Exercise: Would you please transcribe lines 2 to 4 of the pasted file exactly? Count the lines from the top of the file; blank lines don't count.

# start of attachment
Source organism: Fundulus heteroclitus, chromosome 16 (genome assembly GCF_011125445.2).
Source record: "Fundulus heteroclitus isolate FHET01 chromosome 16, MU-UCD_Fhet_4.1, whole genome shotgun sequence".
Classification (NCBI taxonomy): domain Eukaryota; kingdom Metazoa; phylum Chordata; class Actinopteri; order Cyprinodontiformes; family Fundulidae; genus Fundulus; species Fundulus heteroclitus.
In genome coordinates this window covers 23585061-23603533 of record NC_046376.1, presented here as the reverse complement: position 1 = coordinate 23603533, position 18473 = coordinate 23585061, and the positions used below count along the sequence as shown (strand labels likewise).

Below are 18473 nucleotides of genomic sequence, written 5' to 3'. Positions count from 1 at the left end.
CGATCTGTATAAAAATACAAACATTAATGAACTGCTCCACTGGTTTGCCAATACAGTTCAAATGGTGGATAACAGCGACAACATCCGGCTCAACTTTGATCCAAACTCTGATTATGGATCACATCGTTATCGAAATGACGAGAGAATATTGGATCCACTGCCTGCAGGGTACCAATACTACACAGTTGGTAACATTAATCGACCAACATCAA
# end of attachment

Source record: "Fundulus heteroclitus isolate FHET01 chromosome 16, MU-UCD_Fhet_4.1, whole genome shotgun sequence".
Classification (NCBI taxonomy): domain Eukaryota; kingdom Metazoa; phylum Chordata; class Actinopteri; order Cyprinodontiformes; family Fundulidae; genus Fundulus; species Fundulus heteroclitus.
In genome coordinates this window covers 23585061-23603533 of record NC_046376.1, presented here as the reverse complement: position 1 = coordinate 23603533, position 18473 = coordinate 23585061, and the positions used below count along the sequence as shown (strand labels likewise).